Our Research Goal

We are interested in how motor skills are learned and generated by the brain.  We study this in two different model systems - songbird and rodent. We use the songbird because it is a well-studied and experimentally tractable model system that allow us to ask detailed questions about how neural circuits implement complex motor sequence learning. More recently, we have shifted our focus to study rodents, generalist motor learners with the capacity to master a variety of different motor tasks. We have developed a unique experimental infrastructure to address these questions, including a fully automated high-throughput training system for rodents that can be combined with continuous long-term neural and behavioral recordings. We use this together with sophisticated circuit dissection tools (optogenetics, pharmacogenetics etc), as well as functional imaging of targeted neuronal populations, to arrive at a mechanistic description of how the mammalian brain learns and executes motor skills.   

Rodents Songbirds

 

Recent Publications

Acute off-target effects of neural circuit manipulations

Otchy TM, Wolff SBE, Rhee JY, Pehlevan C, Kawai R, Kempf A, Gobes SMH, Ölveczky BP. Acute off-target effects of neural circuit manipulations. Nature [Internet]. 2015 :doi:10.1038/nature16442. Publisher's VersionAbstract

Rapid and reversible manipulations of neural activity in behaving animals are transforming our understanding of brain function. An important assumption underlying much of this work is that evoked behavioural changes reflect the function of the manipulated circuits. We show that this assumption is problematic because it disregards indirect effects on the independent functions of downstream circuits. Transient inactivations of motor cortex in rats and nucleus interface (Nif) in songbirds severely degraded task-specific movement patterns and courtship songs, respectively, which are learned skills that recover spontaneously after permanent lesions of the same areas. We resolve this discrepancy in songbirds, showing that Nif silencing acutely affects the function of HVC, a downstream song control nucleus. Paralleling song recovery, the off-target effects resolved within days of Nif lesions, a recovery consistent with homeostatic regulation of neural activity in HVC. These results have implications for interpreting transient circuit manipulations and for understanding recovery after brain lesions.

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Automated long-term recording and analysis of neural activity in behaving animals

Dhawale AK, Poddar R, Kopelowitz E, Normand V, Wolff S, Ölveczky BP. Automated long-term recording and analysis of neural activity in behaving animals. Bioarxiv [Internet]. 2015;doi: http://dx.doi.org/10.1101/033266. Publisher's VersionAbstract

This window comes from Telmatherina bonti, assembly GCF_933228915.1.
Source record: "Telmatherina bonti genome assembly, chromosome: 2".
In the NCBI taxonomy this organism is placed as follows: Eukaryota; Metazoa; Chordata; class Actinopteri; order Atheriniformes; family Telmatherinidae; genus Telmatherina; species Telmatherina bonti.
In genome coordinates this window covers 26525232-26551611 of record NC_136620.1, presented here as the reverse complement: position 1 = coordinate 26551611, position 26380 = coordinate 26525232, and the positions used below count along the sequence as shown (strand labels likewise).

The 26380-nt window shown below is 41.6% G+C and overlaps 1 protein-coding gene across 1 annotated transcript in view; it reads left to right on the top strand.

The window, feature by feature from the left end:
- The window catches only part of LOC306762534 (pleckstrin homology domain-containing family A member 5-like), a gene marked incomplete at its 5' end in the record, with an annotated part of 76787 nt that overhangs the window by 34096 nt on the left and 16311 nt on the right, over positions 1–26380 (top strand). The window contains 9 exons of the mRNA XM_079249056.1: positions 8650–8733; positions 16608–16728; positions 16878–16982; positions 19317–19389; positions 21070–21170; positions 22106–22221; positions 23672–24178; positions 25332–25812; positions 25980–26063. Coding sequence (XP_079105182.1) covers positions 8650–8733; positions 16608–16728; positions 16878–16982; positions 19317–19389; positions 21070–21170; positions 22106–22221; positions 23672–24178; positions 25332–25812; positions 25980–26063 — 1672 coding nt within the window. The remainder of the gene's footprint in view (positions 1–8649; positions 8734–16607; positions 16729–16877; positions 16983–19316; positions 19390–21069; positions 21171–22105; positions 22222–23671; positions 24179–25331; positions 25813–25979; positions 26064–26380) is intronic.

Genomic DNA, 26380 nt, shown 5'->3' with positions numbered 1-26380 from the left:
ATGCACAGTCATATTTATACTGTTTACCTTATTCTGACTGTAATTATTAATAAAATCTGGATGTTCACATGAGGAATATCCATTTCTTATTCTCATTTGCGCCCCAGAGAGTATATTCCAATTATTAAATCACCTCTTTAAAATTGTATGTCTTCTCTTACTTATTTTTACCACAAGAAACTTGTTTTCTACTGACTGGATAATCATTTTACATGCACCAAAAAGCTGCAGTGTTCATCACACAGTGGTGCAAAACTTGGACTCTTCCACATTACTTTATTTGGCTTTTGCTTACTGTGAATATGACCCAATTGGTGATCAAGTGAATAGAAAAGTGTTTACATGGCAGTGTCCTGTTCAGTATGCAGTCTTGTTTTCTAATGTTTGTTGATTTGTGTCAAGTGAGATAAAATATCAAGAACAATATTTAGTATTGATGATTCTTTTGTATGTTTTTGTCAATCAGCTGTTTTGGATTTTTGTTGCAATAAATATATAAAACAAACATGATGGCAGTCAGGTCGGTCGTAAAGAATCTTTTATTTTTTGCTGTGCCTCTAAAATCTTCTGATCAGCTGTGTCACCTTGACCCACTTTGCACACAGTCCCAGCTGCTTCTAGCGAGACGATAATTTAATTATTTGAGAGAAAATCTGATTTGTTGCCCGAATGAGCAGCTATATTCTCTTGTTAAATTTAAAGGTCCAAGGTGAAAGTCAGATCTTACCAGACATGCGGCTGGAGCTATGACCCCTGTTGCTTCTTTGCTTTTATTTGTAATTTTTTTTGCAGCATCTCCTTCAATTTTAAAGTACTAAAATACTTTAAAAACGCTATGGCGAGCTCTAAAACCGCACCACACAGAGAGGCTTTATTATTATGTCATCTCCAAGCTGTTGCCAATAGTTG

Addressing how neural circuits underlie behavior is routinely done by measuring electrical activity from single neurons during experimental sessions. While such recordings yield snapshots of neural dynamics during specified tasks, they are ill-suited for tracking single-unit activity over longer timescales relevant for most developmental and learning processes, or for capturing neural dynamics outside of task context. Here we describe an automated platform for continuous long-term recordings of neural activity and behavior in freely moving animals. An unsupervised algorithm identifies and tracks the activity of single units over weeks of recording, dramatically simplifying the analysis of large datasets. Months-long recordings from motor cortex and striatum made and analyzed with our system revealed remarkable stability in basic neuronal properties, such as firing rates and inter-spike interval distributions. Interneuronal correlations and the representation of different movements and behaviors were similarly stable. This establishes the feasibility of high-throughput long-term extracellular recordings in behaving animals.

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Adaptive Regulation of Motor Variability.

Dhawale AK, Miyamoto YR, Smith MA, Ölveczky BP. Adaptive Regulation of Motor Variability. Current Biology [Internet]. 2019;pii: S0960-9822 (19) :31102-9. Publisher's VersionAbstract

Trial-to-trial movement variability can both drive motor learning and interfere with expert performance, suggesting benefits of regulating it in context-specific ways. Here we address whether and how the brain regulates motor variability as a function of performance by training rats to execute ballistic forelimb movements for reward. Behavioral datasets comprising millions of trials revealed that motor variability is regulated by two distinct processes. A fast process modulates variability as a function of recent trial outcomes, increasing it when performance is poor and vice versa. A slower process tunes the gain of the fast process based on the uncertainty in the task's reward landscape. Simulations demonstrated that this regulation strategy optimizes reward accumulation over a wide range of time horizons, while also promoting learning. Our results uncover a sophisticated algorithm implemented by the brain to adaptively regulate motor variability to improve task performance. VIDEO ABSTRACT.

 

PMID:31630947  DOI:10.1016/j.cub.2019.08.052

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